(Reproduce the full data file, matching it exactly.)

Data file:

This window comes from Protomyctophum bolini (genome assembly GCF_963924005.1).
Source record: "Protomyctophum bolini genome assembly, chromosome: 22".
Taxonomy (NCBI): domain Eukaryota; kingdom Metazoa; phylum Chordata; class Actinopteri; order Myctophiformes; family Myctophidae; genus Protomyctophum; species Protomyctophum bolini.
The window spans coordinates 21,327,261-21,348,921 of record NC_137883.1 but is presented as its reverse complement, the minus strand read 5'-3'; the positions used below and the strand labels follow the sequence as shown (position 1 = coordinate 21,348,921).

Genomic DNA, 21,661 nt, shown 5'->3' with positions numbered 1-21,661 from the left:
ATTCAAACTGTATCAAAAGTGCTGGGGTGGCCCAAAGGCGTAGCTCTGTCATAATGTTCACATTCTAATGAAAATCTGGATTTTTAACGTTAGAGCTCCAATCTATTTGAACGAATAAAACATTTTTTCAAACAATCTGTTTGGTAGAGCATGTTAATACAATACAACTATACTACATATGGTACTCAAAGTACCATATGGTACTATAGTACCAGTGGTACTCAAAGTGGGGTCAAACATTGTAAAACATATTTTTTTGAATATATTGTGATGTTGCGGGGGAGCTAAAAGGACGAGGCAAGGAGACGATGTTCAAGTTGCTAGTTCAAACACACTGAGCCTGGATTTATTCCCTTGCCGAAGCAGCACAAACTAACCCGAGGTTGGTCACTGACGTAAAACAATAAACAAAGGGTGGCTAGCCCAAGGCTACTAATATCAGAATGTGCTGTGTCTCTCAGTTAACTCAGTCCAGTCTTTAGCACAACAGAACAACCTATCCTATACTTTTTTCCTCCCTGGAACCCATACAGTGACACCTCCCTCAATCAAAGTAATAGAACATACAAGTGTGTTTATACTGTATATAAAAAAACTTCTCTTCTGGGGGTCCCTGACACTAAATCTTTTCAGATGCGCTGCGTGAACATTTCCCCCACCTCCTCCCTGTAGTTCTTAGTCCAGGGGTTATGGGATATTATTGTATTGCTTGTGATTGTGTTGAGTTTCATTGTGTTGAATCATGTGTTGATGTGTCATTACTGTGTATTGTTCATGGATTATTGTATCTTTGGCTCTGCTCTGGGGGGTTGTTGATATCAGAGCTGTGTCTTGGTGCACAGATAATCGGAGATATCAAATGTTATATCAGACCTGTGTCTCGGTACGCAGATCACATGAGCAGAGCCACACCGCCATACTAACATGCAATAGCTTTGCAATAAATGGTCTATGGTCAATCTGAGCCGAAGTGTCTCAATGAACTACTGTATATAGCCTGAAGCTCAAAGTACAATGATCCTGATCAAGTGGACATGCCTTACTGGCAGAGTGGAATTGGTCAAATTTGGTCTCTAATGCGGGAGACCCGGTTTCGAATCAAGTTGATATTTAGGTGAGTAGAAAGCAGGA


This window comes from Protomyctophum bolini (genome assembly GCF_963924005.1).
Source record: "Protomyctophum bolini genome assembly, chromosome: 22".
Taxonomy (NCBI): domain Eukaryota; kingdom Metazoa; phylum Chordata; class Actinopteri; order Myctophiformes; family Myctophidae; genus Protomyctophum; species Protomyctophum bolini.
The window spans coordinates 21,327,261-21,348,921 of record NC_137883.1 but is presented as its reverse complement, the minus strand read 5'-3'; the positions used below and the strand labels follow the sequence as shown (position 1 = coordinate 21,348,921).

Genomic DNA, 21,661 nt, shown 5'->3' with positions numbered 1-21,661 from the left:
ATTCAAACTGTATCAAAAGTGCTGGGGTGGCCCAAAGGCGTAGCTCTGTCATAATGTTCACATTCTAATGAAAATCTGGATTTTTAACGTTAGAGCTCCAATCTATTTGAACGAATAAAACATTTTTTCAAACAATCTGTTTGGTAGAGCATGTTAATACAATACAACTATACTACATATGGTACTCAAAGTACCATATGGTACTATAGTACCAGTGGTACTCAAAGTGGGGTCAAACATTGTAAAACATATTTTTTTGAATATATTGTGATGTTGCGGGGGAGCTAAAAGGACGAGGCAAGGAGACGATGTTCAAGTTGCTAGTTCAAACACACTGAGCCTGGATTTATTCCCTTGCCGAAGCAGCACAAACTAACCCGAGGTTGGTCACTGACGTAAAACAATAAACAAAGGGTGGCTAGCCCAAGGCTACTAATATCAGAATGTGCTGTGTCTCTCAGTTAACTCAGTCCAGTCTTTAGCACAACAGAACAACCTATCCTATACTTTTTTCCTCCCTGGAACCCATACAGTGACACCTCCCTCAATCAAAGTAATAGAACATACAAGTGTGTTTATACTGTATATAAAAAAACTTCTCTTCTGGGGGTCCCTGACACTAAATCTTTTCAGATGCGCTGCGTGAACATTTCCCCCACCTCCTCCCTGTAGTTCTTAGTCCAGGGGTTATGGGATATTATTGTATTGCTTGTGATTGTGTTGAGTTTCATTGTGTTGAATCATGTGTTGATGTGTCATTACTGTGTATTGTTCATGGATTATTGTATCTTTGGCTCTGCTCTGGGGGGTTGTTGATATCAGAGCTGTGTCTTGGTGCACAGATAATCGGAGATATCAAATGTTATATCAGACCTGTGTCTCGGTACGCAGATCACATGAGCAGAGCCACACCGCCATACTAACATGCAATAGCTTTGCAATAAATGGTCTATGGTCAATCTGAGCCGAAGTGTCTCAATGAACTACTGTATATAGCCTGAAGCTCAAAGTACAATGATCCTGATCAAGTGGACATGCCTTACTGGCAGAGTGGAATTGGTCAAATTTGGTCTCTAATGCGGGAGACCCGGTTTCGAATCAAGTTGATATTTAGGTGAGTAGAAAGCAGGA